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by Elizabeth Peters

Avon Books 2001
ISBN: 0-38-097884-9

Reviewed by Jennifer Ashley

In my review of the previous Amelia Peabody book, HE SHALL THUNDER IN THE SKY, I wondered if it would be the last in the series. The Nefret/Ramses question was resolved, and we learned the secrets of Sethos' identity and his past. The book could have easily ended the series.

But it was not to be. LORD OF THE SILENT opens one year after the close of the previous book. Nefret and Ramses, now married, and the rest of the Emerson band head out to Egypt to work in Giza. World War I still rages, and the excavation sites run by German archeologists have been redistributed to English and American teams. Because Emerson has angered almost everyone in the archeological world, he is given nothing but worked-over tombs in Giza.

Things happen almost at once, of course. The British government asks Ramses to work for them again, but he steadfastly refuses. Ramses and Nefret sail alone for the Valley of Kings for some privacy. Also, new tomb robberies have occurred in the Valley of Kings and Ramses wants to look into them.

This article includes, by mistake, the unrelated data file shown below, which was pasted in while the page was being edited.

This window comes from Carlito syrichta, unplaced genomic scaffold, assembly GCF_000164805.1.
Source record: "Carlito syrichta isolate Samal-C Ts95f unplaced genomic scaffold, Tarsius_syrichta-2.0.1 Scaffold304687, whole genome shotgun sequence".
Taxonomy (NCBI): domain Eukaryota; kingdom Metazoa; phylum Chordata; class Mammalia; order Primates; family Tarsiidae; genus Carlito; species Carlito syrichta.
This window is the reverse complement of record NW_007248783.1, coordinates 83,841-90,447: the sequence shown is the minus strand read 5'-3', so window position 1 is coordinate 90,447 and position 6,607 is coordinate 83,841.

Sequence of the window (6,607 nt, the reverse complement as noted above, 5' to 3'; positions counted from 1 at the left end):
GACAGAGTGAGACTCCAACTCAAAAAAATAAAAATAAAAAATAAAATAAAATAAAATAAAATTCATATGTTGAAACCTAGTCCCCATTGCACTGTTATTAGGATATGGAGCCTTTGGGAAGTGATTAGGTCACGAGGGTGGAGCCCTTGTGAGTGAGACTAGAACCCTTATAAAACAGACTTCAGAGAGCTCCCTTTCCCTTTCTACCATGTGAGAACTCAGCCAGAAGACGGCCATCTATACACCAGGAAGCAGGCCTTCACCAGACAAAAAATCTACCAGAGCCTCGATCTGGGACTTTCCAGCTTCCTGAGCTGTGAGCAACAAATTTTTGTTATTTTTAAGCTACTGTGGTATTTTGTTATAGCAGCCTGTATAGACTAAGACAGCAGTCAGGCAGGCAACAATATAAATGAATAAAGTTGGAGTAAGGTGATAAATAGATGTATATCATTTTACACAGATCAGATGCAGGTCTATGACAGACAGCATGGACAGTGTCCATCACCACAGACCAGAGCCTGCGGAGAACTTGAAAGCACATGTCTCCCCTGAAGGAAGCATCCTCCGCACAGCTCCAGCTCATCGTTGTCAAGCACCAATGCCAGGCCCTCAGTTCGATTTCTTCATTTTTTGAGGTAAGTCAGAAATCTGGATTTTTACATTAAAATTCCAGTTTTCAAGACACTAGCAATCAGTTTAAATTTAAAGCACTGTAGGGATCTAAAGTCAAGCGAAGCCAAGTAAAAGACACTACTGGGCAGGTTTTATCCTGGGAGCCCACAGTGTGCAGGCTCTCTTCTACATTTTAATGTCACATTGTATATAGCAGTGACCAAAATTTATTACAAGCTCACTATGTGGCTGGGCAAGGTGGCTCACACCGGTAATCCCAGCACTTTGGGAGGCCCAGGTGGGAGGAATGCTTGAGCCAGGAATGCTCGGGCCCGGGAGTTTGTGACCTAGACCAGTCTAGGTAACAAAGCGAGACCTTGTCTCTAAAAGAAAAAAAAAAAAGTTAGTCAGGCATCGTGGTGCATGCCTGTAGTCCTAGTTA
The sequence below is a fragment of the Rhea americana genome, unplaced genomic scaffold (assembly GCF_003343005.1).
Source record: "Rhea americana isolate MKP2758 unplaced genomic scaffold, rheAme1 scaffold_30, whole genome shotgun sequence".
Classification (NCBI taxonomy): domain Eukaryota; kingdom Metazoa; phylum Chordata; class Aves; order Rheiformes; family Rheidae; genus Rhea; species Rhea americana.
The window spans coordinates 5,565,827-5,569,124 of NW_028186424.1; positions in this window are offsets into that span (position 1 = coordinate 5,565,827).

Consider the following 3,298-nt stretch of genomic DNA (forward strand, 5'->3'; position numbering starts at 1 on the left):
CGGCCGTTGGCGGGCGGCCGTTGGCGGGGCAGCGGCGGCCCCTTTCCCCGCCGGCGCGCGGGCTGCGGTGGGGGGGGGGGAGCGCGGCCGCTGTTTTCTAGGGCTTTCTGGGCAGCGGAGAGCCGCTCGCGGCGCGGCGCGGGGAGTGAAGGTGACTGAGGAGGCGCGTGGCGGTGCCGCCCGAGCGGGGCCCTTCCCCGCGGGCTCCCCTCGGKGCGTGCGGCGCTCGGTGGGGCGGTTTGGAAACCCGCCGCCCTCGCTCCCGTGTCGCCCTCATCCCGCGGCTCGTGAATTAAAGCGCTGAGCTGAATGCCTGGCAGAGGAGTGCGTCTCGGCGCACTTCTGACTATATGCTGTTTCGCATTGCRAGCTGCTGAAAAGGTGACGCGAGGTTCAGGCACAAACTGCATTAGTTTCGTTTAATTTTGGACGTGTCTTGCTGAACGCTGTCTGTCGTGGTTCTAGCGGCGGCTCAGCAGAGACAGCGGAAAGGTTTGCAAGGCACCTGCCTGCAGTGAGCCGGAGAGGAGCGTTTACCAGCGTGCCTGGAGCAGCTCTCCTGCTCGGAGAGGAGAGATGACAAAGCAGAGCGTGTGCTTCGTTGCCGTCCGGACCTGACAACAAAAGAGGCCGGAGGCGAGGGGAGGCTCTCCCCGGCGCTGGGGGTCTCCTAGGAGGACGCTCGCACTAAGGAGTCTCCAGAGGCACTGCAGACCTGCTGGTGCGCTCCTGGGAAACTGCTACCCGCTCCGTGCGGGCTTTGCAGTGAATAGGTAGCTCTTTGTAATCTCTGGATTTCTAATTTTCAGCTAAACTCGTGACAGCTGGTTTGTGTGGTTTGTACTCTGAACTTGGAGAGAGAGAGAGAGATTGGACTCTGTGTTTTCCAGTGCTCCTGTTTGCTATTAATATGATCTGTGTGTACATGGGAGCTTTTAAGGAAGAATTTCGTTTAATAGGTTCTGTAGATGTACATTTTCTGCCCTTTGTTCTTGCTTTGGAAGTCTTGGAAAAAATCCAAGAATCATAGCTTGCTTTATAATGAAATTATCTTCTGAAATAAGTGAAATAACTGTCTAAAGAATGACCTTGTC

The moment they are gone, a dead body turns up at the dig in Giza. The murdered man proves to be the second in command of the gang Ramses had infiltrated the year before. Amelia does not want to tell Ramses, fearing he will return and try to hunt down the murderers. She and Nefret keep the murder secret, but more robberies, murders, and threats occur, and a journalist from previous novels, Miss Minton, returns to hound the Emersons for information about Sethos.

This episode returns to the chaotic and hap hazardous plot threads of earlier books, but overall, I found the story a bit disappointing. It seemed as if the series could have ended, but too many people wanted the author to keep going. What to do? Bring back past characters in unbelievable ways and insert a new cute child to get into all kinds of trouble. Plots that were pretty much run into the ground in previous books are resurrected. The tragedies from the Emersons' past and the fact that World War I still goes on are pretty much ignored. A good read for revisiting the characters, but Peters has written better plots.

The series is one of my favorites, so I will willingly read more, but I hope the next installment will be a little more satisfying.

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